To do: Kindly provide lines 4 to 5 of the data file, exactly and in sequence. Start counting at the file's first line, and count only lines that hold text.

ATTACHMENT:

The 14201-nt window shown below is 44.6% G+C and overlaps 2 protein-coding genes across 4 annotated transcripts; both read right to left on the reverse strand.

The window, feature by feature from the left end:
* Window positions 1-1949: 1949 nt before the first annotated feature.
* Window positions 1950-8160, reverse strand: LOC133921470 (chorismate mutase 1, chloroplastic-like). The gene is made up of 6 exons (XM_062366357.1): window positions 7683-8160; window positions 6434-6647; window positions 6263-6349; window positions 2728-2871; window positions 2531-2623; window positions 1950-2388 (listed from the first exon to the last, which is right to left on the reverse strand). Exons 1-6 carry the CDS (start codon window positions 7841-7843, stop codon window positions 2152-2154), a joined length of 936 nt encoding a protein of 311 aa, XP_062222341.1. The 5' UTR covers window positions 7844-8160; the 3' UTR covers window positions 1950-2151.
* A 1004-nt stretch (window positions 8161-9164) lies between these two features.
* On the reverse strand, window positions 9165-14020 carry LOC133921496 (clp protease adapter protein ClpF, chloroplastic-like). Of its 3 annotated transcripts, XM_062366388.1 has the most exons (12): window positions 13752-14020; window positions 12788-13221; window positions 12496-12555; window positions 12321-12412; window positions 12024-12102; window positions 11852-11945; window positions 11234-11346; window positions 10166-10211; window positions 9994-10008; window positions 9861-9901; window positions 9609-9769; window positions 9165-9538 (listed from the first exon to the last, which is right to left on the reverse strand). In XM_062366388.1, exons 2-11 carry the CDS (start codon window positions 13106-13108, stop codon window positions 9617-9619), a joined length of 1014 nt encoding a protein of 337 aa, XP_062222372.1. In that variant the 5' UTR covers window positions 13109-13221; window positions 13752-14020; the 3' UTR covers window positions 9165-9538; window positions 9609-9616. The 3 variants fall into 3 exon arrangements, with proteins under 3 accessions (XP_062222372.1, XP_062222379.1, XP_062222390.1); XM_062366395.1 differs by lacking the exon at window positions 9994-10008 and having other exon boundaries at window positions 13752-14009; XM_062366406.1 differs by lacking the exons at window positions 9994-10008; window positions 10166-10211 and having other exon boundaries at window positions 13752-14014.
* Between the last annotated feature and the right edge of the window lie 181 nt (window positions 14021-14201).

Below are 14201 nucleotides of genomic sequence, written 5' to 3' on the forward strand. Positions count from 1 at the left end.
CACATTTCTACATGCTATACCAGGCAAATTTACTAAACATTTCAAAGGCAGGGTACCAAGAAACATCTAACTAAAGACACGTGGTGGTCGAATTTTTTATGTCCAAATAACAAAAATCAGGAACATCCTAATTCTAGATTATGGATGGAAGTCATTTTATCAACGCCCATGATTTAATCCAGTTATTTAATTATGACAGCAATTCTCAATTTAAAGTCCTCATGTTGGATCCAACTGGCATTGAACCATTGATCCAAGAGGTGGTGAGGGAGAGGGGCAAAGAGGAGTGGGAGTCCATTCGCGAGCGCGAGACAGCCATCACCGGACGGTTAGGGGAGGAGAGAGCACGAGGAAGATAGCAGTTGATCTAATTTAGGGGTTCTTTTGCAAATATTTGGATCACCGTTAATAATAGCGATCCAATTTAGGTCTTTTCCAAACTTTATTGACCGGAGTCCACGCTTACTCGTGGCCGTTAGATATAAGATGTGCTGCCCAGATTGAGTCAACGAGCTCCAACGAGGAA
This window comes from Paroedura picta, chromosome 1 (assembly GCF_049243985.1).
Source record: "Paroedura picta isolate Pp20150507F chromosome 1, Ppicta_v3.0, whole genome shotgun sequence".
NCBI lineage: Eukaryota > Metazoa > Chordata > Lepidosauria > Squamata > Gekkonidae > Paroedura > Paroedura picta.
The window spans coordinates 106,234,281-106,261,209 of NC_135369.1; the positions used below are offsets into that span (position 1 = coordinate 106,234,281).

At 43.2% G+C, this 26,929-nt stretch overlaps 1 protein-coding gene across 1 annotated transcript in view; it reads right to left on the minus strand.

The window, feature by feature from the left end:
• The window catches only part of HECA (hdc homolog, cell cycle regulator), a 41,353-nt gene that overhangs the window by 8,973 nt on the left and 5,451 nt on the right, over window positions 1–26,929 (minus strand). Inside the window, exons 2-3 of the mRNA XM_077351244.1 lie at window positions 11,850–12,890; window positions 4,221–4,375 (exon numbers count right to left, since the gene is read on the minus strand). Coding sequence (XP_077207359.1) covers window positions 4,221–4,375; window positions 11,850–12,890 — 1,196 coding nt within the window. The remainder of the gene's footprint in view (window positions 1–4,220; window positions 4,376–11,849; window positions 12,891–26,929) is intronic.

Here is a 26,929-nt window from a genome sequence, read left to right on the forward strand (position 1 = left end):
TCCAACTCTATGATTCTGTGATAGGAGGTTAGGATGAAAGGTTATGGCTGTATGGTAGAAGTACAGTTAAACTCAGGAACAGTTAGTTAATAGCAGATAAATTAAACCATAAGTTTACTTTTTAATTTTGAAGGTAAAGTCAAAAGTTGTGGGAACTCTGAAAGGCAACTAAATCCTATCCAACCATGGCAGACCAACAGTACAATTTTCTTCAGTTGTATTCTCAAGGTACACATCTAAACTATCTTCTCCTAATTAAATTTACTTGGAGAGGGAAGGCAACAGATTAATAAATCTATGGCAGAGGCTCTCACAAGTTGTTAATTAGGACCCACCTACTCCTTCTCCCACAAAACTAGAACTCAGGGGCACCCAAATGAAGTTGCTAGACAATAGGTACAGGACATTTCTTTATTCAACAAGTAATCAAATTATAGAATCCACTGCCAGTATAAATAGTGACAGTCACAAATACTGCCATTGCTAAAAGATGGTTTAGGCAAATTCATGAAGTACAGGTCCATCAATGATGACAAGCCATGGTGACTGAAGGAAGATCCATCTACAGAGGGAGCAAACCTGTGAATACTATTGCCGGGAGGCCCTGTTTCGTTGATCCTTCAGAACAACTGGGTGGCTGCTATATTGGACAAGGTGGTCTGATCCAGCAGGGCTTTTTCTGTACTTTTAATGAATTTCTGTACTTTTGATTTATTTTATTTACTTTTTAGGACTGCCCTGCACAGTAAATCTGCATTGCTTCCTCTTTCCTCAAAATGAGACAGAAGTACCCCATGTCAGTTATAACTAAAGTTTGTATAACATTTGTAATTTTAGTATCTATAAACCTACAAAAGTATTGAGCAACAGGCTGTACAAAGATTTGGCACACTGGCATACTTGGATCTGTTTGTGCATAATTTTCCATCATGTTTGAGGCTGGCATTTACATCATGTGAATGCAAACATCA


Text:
* Window positions 1950-8160, reverse strand: LOC133921470 (chorismate mutase 1, chloroplastic-like). The gene is made up of 6 exons (XM_062366357.1): window positions 7683-8160; window positions 6434-6647; window positions 6263-6349; window positions 2728-2871; window positions 2531-2623; window positions 1950-2388 (listed from the first exon to the last, which is right to left on the reverse strand). Exons 1-6 carry the CDS (start codon window positions 7841-7843, stop codon window positions 2152-2154), a joined length of 936 nt encoding a protein of 311 aa, XP_062222341.1. The 5' UTR covers window positions 7844-8160; the 3' UTR covers window positions 1950-2151.
* A 1004-nt stretch (window positions 8161-9164) lies between these two features.